Environmental Data Discovery Tool, continued

I have continued on the Environmental Data Discovery Tool I posted last month. At the time, it had a single dataset (water chemistry from streams in Ontario) and accessed data from text files. I have extended this functionality in that data is now accessed from a mysql database, and the project includes 2 data datasets (groundwater and surface water monitoring data) with the possibility to include additional datasets easily. The final system should allow the user to discover interesting opendata-datasets using plots and summary tables quickly. The user has three levels of information: a summary of the entire dataset, summary tables on stations and parameters, and finally plots to allow visualizing the data. Since each dataset has its own field, labels, stations, parameters, etc. the menu must be highly dynamic in order to name things and show only items that make sense for the current dataset.

I was aware when I started the app that this functionality may be a bit too complex for Streamlit, as it seems more focused on building more simple dashboards for simple, specific datasets. However, while I encountered some limitations, but I did not hit any severe obstacle. Some operations are still slow. However, both datasets are enormous (hundreds of stations, parameters, and tens of years with sampling events), and in the end, the system will be used with smaller datasets. Additionally, I have not started optimizing for performance yet.

Here is the top three of my wishlist in my little project so far:

  • A Navbar to be used as a Menu
  • A grid layout to place plots or controls side by side,
  • An easy way to create beautiful tables
  • being able to use the hamburger menu for my own links, documentation of the app to name the most important one

Here is what I appreciated most:

  • the ability to easily mix plots, text, and tables
  • the simplicity of Streamlit and the speed with which I progressed
  • the ease with which an app is deployed

The project is far from being finished, but I am positive now that it can be done in Streamlit.

If anyone has examples of database-driven, dynamic Streamlit apps that he or she is willing to share or discuss, I would be very interested and grateful. I have seen the apps and articles on awesome Streamlit already, and they were tremendously helpful.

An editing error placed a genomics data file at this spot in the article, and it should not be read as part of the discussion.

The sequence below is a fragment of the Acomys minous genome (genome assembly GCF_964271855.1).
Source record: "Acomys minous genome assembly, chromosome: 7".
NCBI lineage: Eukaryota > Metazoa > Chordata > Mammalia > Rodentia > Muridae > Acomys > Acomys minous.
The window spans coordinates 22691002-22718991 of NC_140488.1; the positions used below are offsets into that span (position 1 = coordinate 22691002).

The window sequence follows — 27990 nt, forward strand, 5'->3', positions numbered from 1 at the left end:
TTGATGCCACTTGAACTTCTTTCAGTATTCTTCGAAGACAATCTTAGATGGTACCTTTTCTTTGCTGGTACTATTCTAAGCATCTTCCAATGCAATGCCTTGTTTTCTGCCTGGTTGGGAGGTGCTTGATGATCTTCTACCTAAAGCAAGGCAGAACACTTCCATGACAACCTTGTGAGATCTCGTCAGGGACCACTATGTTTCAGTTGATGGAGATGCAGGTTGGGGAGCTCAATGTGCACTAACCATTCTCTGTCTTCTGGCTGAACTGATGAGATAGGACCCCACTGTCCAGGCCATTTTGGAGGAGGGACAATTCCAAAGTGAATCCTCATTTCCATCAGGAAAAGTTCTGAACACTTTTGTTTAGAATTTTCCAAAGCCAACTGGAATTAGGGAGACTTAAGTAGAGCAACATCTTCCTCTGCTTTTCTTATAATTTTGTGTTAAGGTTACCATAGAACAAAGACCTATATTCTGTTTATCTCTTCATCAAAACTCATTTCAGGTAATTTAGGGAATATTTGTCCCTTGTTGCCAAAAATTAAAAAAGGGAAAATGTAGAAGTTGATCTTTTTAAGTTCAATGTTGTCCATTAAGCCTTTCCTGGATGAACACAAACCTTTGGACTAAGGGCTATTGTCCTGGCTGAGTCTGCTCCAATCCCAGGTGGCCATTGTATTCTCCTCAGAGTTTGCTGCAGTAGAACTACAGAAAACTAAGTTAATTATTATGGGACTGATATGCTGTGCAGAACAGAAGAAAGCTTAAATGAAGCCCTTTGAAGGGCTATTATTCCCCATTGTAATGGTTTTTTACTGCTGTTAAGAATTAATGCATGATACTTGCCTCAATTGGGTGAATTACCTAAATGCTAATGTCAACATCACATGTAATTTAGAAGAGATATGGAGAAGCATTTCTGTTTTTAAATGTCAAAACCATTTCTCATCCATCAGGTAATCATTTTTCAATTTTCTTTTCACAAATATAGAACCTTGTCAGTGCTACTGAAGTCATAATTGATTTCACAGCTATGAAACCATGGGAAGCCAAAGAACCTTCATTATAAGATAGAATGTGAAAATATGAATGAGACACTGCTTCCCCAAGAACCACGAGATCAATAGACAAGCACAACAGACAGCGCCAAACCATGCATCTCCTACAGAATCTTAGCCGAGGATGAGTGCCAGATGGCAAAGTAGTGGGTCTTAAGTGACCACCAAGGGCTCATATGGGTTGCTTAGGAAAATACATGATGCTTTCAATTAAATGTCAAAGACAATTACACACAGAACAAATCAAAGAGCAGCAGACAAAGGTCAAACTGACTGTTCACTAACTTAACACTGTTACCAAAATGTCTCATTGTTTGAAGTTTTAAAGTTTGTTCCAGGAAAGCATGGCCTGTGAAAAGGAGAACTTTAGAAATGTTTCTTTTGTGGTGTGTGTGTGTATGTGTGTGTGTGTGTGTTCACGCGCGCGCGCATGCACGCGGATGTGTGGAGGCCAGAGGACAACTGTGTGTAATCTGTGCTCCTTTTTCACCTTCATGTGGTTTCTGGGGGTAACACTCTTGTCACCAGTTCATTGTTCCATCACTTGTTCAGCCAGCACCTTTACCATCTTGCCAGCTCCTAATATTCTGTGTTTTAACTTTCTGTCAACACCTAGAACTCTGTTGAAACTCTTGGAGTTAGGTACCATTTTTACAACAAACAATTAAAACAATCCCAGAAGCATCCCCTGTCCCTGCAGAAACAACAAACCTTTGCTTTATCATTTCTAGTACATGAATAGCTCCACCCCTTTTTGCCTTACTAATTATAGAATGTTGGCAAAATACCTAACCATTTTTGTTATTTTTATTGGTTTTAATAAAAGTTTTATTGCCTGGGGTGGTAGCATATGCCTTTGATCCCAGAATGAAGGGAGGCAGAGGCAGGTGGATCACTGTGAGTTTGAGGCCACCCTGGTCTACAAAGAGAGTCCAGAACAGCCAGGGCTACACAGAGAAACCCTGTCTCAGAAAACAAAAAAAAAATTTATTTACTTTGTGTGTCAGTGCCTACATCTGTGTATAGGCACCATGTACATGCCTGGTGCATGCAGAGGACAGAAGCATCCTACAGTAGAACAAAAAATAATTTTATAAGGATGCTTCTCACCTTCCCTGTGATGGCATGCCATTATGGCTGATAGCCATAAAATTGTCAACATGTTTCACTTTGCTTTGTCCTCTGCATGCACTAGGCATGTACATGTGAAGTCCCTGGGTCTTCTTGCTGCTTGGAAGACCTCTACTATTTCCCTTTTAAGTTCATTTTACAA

Hi @godot63.

Awesome work and thanks for sharing.

Your wishlist is also very much my wishlist and they are all (except maybe the beautifull tables one) feature requests on Github.

To me there is no doubt that Streamlit is the fastest one to develop small apps and prototypes in. The api is so efficient and the app looks good by default. The other frameworks like Bokeh, Panel, Voila and Dash have more advanced features (currently). But it takes time to use them.

For example if you can do more advanced layout and styling you spend time on it. And having a more reactive api with callbacks gives you more power but also requires more concentration and architecture design to develop.

But Streamlit.io :slight_smile: we still need the advanced features for the more advanced use cases.

Thanks, Marc,
I agree with you on Streamlit being incredibly fast to develop simple, good looking applications. And at the pace this still relatively new library progresses, I don’t doubt that my wish list will sooner or later be fulfilled. BTW, you are doing a great job promoting Streamlit on Awesome Streamlit; it’s a great resource, where I have found a lot of inspiration and solutions. Many thanks for that!
I was wondering why the beautiful tables are not on your wishlist: Do you already have a workable solution for it that you can recommend, or do you think the current output is sufficient? My main request would not be for more beautiful tables but rather allowing the user to download the data. Do you know if this is a request already?

Beautiful and more interactive (filter +select rows) tables are on my wish list. I just dont think anyone really has made that feature request.

Regarding file download the is an example in the Gallery at awesome-streamlit.org. Its called File Download Workaround.

thanks Marc
this works perfectly for me. I had seen the discussion, but probably was discouraged by the terms workaround and “only for small data”. I have played around and downloaded files with a few thousand rows easily. This is all I need for now.

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Thanks for the feedback @godot63 . Nice to know that it can be used for several thousands of rows. I have just not experimented with it. So I don’t know where the limit is.

I called it Workaround because 1) It’s not an official part of Streamlit and I expect there to be some official solution one day 2) I don’t how much data it will suport 3) I think the right solution would be some kind of REST API endpoint instead.

But I can see it’s used in many different web applications based on different technologies. So it’s not that much of a hack/ workaround.